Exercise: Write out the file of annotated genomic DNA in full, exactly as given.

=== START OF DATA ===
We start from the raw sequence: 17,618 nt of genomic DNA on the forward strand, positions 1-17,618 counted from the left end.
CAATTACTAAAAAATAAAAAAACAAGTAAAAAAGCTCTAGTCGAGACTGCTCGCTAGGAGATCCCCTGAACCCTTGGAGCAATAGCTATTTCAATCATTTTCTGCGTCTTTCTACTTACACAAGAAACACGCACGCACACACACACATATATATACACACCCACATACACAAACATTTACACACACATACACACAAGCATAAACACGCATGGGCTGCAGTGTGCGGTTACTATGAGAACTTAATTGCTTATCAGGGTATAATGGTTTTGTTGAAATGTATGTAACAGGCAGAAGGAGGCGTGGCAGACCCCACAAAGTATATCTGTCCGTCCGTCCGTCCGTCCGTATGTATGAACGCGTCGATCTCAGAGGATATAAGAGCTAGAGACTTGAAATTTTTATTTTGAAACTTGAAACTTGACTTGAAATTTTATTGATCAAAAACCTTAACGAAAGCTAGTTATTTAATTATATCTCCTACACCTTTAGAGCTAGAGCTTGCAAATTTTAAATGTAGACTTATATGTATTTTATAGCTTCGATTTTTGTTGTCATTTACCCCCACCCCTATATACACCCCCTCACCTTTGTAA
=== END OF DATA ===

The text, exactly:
We start from the raw sequence: 17,618 nt of genomic DNA on the forward strand, positions 1-17,618 counted from the left end.
CAATTACTAAAAAATAAAAAAACAAGTAAAAAAGCTCTAGTCGAGACTGCTCGCTAGGAGATCCCCTGAACCCTTGGAGCAATAGCTATTTCAATCATTTTCTGCGTCTTTCTACTTACACAAGAAACACGCACGCACACACACACATATATATACACACCCACATACACAAACATTTACACACACATACACACAAGCATAAACACGCATGGGCTGCAGTGTGCGGTTACTATGAGAACTTAATTGCTTATCAGGGTATAATGGTTTTGTTGAAATGTATGTAACAGGCAGAAGGAGGCGTGGCAGACCCCACAAAGTATATCTGTCCGTCCGTCCGTCCGTCCGTATGTATGAACGCGTCGATCTCAGAGGATATAAGAGCTAGAGACTTGAAATTTTTATTTTGAAACTTGAAACTTGACTTGAAATTTTATTGATCAAAAACCTTAACGAAAGCTAGTTATTTAATTATATCTCCTACACCTTTAGAGCTAGAGCTTGCAAATTTTAAATGTAGACTTATATGTATTTTATAGCTTCGATTTTTGTTGTCATTTACCCCCACCCCTATATACACCCCCTCACCTTTGTAA